Mohammad Nissar © Getty Images
In this 16 part series, Arunabha Sengupta captures one special moment from each of the 16 previous Indian tours to England. In the first episode he looks back at the first 20 minutes of the inaugural Test match between India and England which made the world sit up and take notice.
Lord’s basked in glorious summer sunshine as the Indians took their first step into the hallowed world of Test cricket. And the step was by no means a tentative one.
The first twenty minutes made the home of cricket sit up and take notice. Within 20 minutes on the first morning, the Englishmen were fighting for survival and dignity. The spectators looked on goggle eyed, amazed at the ability of the men hailing from the eastern fringes of the Empire, the first ever team to enter the Test arena without being led by a white man. The 25,000 assembled at Lord’s had expected an easy knockout. Instead they found themselves applauding the deeds of unheralded visitors who had stormed the Mecca of cricket.
It had barely been nine days since Percy Holmes and Herbert Sutcliffe had added 555 for Yorkshire against Essex at Leyton. Three days ago, they had put on a mere 65 against Sussex at Headingley, but while Holmes had departed on 40, Sutcliffe had gone on to register a mammoth 270. Now they took guard against an inexperienced and raw Indian attack, with the country expecting them to proceed along another major course in their combined run feast.
However, it was not really a piece of cake. The wicket was fast, the Indian opening attack — spearheaded by Mohammad Nissar and Amar Singh — was of exceptional quality and some serious pace.Besides, the two openers had journeyed all the way from Leeds after completing their match the previous evening.
With the score on eight, Sutcliffe hastened to bring his bat down to counter an in-swinging yorker from Mohammad Nissar. The great Yorkshireman could only manage an inside edge to the leg stump. Three runs later, another fast one from Nissar broke back off the pitch at the speed of lightning and sent the off-stump of Holmes for a jaunty walk.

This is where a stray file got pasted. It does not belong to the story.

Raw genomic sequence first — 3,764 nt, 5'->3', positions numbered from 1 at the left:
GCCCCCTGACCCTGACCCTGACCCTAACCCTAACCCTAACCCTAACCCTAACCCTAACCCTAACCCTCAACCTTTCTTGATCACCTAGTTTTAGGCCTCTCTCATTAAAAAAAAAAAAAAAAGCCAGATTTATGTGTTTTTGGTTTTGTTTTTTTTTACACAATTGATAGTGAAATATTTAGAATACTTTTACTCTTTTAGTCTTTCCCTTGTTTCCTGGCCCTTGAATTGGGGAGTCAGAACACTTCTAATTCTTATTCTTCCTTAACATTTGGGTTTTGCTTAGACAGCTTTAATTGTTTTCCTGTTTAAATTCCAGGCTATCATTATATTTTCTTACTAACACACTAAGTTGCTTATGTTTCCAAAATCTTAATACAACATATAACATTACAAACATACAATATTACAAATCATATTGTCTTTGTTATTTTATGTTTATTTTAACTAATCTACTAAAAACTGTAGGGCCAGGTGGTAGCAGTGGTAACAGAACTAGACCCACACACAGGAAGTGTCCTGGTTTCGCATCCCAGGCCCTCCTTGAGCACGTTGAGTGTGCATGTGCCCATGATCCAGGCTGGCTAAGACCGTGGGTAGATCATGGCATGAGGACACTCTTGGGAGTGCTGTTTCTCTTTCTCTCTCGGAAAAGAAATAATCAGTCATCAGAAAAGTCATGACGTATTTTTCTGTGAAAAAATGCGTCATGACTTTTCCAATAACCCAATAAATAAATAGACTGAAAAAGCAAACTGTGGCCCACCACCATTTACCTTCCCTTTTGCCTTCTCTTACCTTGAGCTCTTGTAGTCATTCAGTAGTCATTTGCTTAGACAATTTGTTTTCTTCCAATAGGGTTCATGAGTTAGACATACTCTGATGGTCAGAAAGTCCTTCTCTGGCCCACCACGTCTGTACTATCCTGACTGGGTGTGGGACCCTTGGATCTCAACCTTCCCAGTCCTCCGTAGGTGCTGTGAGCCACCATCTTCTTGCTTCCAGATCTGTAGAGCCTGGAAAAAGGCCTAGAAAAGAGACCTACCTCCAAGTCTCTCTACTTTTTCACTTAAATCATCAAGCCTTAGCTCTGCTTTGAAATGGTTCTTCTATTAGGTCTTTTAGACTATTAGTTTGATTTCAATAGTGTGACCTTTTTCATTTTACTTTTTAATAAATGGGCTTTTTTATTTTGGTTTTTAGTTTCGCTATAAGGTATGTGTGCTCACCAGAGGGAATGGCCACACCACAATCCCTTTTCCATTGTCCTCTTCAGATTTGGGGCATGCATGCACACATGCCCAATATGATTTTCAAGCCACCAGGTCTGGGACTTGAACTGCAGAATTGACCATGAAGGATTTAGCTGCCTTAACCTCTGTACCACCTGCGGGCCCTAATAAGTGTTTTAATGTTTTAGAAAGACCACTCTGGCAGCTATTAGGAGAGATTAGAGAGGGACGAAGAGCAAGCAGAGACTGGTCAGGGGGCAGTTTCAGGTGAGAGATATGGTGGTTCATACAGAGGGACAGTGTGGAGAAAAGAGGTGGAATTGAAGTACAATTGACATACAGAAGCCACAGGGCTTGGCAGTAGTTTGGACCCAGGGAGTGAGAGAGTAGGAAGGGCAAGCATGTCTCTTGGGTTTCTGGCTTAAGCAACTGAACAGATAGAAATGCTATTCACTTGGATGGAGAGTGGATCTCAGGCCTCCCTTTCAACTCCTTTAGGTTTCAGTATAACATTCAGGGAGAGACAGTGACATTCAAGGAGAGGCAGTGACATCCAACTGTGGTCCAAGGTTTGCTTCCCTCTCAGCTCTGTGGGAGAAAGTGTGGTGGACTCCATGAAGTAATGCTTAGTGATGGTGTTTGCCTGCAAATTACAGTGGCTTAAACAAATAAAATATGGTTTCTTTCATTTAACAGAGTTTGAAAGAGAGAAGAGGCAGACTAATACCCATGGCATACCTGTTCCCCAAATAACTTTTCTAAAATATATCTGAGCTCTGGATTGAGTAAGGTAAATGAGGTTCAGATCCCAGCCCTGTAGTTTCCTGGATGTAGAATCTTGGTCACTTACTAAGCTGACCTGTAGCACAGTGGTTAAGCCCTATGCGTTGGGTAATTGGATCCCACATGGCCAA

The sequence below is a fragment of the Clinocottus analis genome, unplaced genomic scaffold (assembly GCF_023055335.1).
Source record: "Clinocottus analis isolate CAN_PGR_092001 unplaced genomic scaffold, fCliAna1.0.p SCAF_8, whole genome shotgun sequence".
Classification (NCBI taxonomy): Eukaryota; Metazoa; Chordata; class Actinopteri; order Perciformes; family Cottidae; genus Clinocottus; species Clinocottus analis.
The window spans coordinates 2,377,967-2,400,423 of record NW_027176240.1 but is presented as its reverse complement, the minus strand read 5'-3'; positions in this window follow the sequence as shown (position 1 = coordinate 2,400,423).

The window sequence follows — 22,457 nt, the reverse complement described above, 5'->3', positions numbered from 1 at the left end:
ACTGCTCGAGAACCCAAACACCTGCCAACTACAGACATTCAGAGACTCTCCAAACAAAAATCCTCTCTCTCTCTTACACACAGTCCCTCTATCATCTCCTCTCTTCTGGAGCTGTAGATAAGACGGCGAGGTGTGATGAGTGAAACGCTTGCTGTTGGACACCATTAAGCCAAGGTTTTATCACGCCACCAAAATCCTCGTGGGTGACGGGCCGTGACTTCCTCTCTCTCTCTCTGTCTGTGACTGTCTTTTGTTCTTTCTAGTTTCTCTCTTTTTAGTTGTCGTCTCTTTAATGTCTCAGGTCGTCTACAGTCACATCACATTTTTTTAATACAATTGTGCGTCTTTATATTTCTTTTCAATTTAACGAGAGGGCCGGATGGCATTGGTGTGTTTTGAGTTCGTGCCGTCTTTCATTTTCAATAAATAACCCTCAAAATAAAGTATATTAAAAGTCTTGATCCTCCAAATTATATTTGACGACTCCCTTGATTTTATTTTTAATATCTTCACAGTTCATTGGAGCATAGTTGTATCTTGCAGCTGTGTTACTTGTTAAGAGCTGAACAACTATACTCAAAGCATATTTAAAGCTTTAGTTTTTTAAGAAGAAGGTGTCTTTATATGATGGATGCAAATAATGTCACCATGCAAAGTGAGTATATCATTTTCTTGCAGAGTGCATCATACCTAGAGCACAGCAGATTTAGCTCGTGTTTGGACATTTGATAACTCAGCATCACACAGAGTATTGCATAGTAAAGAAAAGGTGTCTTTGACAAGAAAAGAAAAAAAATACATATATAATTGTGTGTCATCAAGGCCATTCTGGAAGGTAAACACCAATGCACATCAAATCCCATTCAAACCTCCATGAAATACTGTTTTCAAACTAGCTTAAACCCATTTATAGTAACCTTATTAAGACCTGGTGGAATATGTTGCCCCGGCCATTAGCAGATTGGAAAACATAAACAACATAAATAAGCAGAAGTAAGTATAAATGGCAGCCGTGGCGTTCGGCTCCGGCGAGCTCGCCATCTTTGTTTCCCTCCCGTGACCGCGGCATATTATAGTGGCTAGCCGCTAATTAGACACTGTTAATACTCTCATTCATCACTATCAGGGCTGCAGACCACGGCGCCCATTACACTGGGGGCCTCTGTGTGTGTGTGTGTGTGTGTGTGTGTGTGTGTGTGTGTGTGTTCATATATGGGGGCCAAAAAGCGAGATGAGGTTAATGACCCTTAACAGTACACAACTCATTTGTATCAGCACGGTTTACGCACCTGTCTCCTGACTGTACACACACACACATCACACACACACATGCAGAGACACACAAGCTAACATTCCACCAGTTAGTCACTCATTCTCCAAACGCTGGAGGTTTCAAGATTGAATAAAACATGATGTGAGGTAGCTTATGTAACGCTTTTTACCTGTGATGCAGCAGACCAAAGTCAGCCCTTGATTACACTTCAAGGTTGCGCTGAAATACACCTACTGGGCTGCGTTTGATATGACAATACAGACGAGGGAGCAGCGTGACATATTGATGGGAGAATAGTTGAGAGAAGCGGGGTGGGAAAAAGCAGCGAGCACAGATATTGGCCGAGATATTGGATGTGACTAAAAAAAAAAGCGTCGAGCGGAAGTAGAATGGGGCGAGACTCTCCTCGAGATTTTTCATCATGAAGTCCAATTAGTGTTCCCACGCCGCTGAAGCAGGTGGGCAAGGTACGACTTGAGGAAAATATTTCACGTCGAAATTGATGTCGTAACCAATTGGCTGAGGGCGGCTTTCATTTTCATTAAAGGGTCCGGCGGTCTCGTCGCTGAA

Soon, after a splendid drive through the off-side, the graceful Frank Woolley departed in a strange manner. Lurking at mid-on was the Malaya-born Lall Singh, the first outstanding fielder produced by India. He ‘glided over the ground like a snake’, and with supreme anticipation was already at the ball when Woolley turned for a second run. The throw was fast and zoomed into Janardan Navle’s gloves with the Kent legend a couple of yards out of his ground.
In 20 minutes, England were struggling at 19 for three.
Wally Hammond had travelled all the way from Swansea, after bowling 18 overs against Glamorgan the previous day. He helped his captain Douglas Jardine stem the rot, adding 92 before lunch. Immediately after the break, however, the Gloucestershire great was yorked by a beauty from Amar Singh. Later the legend remarked that Amar Singh’s deliveries came off the pitch like the crack of doom. Skipper CK Nayudu and Jahangir Khan completed a wonderfully competitive bowling unit.
Half-centuries by Jardine and wicketkeeper Les Ames helped England to reach some degree of respectability, but after the first day it was Indians who had the better of the exchanges. In response to 259, the rookie team stood at 30 without loss.
The honeymoon period lasted till the second afternoon. At one stage, with Nayudu and Wazir Ali at the crease, Indians were 110 for two. However, the lack of experience and depth were now exposed as the seasoned pacemen Bill Bowes and Bill Voce got their act together. The batting collapsed and India folded to 189 all out, losing the last six wickets for 29 runs.
Indians bowled splendidly again, but England had much better of the exchanges in the second innings. Some superb late order hitting by Amar Singh being the bright spot for India. The final margin of loss being a comprehensive 158 runs.
(Arunabha Sengupta is a cricket historian and Chief Cricket Writer at CricketCountry.He writes about the history and the romance of the game, punctuated often by opinions about modern day cricket, while his post-graduate degree in statistics peeps through in occasional analytical pieces. The author of three novels, he can be followed on Twitter at http://twitter.com/senantix)